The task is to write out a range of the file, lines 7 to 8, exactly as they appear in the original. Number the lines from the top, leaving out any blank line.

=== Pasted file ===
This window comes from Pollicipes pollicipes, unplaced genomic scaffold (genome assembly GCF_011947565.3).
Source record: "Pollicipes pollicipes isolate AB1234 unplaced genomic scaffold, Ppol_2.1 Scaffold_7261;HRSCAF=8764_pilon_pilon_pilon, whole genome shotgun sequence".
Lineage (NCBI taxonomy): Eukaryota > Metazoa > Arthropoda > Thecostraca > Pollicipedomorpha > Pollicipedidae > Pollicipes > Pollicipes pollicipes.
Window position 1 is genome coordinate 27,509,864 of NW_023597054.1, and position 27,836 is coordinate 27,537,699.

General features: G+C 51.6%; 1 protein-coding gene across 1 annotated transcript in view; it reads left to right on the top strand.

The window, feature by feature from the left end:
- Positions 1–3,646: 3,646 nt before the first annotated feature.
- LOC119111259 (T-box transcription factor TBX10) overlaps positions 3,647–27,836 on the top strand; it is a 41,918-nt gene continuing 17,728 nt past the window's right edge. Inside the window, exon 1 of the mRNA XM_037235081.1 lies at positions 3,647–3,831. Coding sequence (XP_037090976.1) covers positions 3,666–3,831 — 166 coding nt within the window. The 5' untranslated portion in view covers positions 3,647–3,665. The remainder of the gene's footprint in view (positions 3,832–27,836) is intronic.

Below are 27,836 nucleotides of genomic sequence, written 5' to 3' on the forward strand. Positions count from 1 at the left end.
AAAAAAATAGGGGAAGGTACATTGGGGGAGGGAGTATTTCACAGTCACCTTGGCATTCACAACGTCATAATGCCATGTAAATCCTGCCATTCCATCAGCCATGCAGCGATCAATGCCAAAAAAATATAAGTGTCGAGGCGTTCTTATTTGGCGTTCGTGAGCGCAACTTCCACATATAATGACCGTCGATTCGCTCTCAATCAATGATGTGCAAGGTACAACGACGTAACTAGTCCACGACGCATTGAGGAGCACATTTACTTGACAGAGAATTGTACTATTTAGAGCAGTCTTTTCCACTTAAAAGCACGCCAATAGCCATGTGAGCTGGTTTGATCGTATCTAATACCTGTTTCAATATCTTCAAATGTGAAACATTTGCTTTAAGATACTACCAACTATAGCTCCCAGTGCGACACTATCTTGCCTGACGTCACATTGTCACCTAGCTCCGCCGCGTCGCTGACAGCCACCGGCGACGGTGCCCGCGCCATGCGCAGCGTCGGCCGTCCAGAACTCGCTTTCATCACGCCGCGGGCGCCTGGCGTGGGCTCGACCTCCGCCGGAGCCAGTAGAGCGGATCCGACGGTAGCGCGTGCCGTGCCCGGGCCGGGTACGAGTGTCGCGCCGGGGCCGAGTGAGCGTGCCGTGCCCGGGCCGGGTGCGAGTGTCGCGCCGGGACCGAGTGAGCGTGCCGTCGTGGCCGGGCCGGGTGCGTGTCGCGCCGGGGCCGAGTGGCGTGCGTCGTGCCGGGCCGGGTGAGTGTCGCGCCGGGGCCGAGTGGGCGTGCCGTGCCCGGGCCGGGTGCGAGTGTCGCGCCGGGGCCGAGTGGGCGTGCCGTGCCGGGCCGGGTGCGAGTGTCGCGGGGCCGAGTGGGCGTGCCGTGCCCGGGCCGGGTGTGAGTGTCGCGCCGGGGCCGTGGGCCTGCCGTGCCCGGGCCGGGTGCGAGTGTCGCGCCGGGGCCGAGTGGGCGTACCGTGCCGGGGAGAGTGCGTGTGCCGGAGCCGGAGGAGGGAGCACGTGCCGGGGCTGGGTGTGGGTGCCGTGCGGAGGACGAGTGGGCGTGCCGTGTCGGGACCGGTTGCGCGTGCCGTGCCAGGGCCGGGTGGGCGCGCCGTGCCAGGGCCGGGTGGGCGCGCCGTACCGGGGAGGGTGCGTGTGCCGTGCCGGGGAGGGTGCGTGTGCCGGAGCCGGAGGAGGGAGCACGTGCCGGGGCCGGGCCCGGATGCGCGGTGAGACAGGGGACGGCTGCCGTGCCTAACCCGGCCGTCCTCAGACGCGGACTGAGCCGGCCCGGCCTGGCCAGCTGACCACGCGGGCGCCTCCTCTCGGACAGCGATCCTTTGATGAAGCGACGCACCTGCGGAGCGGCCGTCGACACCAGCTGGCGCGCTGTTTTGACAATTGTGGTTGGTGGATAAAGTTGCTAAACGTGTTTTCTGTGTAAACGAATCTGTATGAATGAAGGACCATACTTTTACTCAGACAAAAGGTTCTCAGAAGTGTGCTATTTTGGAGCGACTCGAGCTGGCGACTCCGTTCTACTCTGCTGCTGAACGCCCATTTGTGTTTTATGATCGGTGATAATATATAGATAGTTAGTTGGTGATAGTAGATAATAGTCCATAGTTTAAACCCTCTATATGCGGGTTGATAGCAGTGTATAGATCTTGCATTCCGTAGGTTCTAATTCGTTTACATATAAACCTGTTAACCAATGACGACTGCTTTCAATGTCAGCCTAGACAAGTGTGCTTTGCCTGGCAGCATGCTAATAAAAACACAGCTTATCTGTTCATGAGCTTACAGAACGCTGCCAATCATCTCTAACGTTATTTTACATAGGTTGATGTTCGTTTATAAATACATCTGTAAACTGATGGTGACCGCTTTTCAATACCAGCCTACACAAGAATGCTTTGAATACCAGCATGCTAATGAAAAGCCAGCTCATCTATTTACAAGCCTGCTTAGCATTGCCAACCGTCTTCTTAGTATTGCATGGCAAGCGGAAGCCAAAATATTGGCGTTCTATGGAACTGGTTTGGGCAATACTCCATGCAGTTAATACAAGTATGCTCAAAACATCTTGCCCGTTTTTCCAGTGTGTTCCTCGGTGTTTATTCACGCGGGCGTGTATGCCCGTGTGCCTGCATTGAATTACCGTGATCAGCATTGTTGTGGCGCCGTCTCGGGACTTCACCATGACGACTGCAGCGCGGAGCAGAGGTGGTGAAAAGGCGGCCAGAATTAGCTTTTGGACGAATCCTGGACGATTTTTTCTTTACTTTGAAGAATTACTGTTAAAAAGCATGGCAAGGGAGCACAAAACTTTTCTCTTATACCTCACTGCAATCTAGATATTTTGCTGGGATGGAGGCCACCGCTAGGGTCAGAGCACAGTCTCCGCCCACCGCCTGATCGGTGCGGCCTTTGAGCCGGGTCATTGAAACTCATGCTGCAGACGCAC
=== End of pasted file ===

- Positions 1–3,646: 3,646 nt before the first annotated feature.
- LOC119111259 (T-box transcription factor TBX10) overlaps positions 3,647–27,836 on the top strand; it is a 41,918-nt gene continuing 17,728 nt past the window's right edge. Inside the window, exon 1 of the mRNA XM_037235081.1 lies at positions 3,647–3,831. Coding sequence (XP_037090976.1) covers positions 3,666–3,831 — 166 coding nt within the window. The 5' untranslated portion in view covers positions 3,647–3,665. The remainder of the gene's footprint in view (positions 3,832–27,836) is intronic.